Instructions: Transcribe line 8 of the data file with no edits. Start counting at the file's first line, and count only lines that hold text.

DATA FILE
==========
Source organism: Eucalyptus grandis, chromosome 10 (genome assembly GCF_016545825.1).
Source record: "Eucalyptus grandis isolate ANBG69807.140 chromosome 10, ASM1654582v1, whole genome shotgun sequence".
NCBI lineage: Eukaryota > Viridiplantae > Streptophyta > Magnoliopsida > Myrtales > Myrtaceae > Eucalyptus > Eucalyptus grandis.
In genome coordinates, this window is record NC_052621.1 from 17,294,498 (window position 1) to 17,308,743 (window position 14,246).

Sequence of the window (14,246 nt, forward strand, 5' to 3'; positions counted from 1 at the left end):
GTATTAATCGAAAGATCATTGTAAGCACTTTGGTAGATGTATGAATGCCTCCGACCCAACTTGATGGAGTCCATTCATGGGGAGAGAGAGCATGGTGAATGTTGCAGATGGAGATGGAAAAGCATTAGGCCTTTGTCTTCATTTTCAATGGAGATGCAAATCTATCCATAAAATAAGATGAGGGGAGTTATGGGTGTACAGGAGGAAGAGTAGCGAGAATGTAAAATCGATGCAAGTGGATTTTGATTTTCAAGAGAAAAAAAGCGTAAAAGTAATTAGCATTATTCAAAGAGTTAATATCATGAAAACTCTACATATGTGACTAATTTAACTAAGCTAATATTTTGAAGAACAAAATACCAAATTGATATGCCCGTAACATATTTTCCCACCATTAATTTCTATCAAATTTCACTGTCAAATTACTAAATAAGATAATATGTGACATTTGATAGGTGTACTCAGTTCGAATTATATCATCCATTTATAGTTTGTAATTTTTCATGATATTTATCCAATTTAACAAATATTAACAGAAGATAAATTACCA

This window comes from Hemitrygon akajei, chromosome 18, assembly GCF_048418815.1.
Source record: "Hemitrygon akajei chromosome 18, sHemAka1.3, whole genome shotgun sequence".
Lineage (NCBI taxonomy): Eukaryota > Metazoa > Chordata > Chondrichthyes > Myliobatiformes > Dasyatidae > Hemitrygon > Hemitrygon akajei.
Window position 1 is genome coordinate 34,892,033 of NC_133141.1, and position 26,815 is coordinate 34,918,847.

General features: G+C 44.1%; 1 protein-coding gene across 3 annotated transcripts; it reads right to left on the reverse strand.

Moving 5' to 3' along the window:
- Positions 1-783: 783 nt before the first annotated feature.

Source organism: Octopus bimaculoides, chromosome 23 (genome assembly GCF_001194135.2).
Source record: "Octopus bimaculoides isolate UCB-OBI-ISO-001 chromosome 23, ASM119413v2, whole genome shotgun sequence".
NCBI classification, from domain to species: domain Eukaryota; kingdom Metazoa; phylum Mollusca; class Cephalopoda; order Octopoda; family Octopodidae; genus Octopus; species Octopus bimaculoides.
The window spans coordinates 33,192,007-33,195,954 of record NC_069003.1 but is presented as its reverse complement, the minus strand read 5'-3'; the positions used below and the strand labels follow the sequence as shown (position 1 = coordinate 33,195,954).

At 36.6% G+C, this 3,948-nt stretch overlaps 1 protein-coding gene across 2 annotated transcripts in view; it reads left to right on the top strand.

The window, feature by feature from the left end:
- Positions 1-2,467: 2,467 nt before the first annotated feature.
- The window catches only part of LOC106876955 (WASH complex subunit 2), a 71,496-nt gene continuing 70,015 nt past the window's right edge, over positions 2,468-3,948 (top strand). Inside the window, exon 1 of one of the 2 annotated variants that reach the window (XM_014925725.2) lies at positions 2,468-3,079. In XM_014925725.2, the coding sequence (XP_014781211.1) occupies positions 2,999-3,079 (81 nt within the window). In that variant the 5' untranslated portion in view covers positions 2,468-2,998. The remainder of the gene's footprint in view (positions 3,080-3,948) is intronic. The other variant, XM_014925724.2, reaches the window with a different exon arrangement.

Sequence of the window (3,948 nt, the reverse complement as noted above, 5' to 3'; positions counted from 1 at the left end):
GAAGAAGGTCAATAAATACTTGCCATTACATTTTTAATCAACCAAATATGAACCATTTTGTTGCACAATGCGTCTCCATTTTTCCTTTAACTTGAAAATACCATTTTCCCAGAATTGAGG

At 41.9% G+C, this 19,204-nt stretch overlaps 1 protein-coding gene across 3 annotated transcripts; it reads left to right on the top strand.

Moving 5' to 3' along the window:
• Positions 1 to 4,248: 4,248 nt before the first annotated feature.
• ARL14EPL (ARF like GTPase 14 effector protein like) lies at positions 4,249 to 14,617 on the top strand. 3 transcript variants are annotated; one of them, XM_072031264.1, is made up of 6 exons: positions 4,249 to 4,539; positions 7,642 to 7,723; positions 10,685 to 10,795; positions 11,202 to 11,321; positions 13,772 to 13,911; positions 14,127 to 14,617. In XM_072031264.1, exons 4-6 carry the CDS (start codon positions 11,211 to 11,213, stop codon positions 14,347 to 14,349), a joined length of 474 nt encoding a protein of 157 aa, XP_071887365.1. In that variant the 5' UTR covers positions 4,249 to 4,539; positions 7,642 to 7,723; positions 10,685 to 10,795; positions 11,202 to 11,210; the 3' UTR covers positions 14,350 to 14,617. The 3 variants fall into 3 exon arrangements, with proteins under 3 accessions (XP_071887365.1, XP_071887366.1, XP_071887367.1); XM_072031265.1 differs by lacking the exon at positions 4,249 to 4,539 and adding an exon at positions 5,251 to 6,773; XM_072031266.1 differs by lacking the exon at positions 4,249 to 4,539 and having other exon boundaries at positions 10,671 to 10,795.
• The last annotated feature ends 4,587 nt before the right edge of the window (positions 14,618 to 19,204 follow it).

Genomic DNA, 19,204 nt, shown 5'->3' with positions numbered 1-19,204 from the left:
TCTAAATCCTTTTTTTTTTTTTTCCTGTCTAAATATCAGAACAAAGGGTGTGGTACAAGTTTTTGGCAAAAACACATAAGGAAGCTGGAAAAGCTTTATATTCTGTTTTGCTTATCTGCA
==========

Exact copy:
Source record: "Hemitrygon akajei chromosome 18, sHemAka1.3, whole genome shotgun sequence".